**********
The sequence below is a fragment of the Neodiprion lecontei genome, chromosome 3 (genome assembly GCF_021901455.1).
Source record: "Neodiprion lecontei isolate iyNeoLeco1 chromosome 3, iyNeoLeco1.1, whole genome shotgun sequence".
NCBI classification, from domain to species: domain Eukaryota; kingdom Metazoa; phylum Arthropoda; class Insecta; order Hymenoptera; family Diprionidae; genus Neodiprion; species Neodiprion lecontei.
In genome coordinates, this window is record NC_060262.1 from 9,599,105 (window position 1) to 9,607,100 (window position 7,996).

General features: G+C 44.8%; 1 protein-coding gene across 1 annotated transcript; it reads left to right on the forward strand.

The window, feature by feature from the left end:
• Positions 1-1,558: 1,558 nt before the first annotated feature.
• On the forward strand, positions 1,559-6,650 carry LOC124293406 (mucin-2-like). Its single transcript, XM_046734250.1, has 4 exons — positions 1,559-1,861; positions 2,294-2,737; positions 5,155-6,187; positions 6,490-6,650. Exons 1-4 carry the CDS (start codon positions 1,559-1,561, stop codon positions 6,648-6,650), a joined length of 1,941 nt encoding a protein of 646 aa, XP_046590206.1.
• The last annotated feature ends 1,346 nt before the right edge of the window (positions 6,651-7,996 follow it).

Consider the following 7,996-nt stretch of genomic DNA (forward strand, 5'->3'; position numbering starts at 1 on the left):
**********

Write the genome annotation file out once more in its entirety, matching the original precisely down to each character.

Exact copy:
The sequence below is a fragment of the Neodiprion lecontei genome, chromosome 3 (genome assembly GCF_021901455.1).
Source record: "Neodiprion lecontei isolate iyNeoLeco1 chromosome 3, iyNeoLeco1.1, whole genome shotgun sequence".
NCBI classification, from domain to species: domain Eukaryota; kingdom Metazoa; phylum Arthropoda; class Insecta; order Hymenoptera; family Diprionidae; genus Neodiprion; species Neodiprion lecontei.
In genome coordinates, this window is record NC_060262.1 from 9,599,105 (window position 1) to 9,607,100 (window position 7,996).

General features: G+C 44.8%; 1 protein-coding gene across 1 annotated transcript; it reads left to right on the forward strand.

The window, feature by feature from the left end:
• Positions 1-1,558: 1,558 nt before the first annotated feature.
• On the forward strand, positions 1,559-6,650 carry LOC124293406 (mucin-2-like). Its single transcript, XM_046734250.1, has 4 exons — positions 1,559-1,861; positions 2,294-2,737; positions 5,155-6,187; positions 6,490-6,650. Exons 1-4 carry the CDS (start codon positions 1,559-1,561, stop codon positions 6,648-6,650), a joined length of 1,941 nt encoding a protein of 646 aa, XP_046590206.1.
• The last annotated feature ends 1,346 nt before the right edge of the window (positions 6,651-7,996 follow it).

Consider the following 7,996-nt stretch of genomic DNA (forward strand, 5'->3'; position numbering starts at 1 on the left):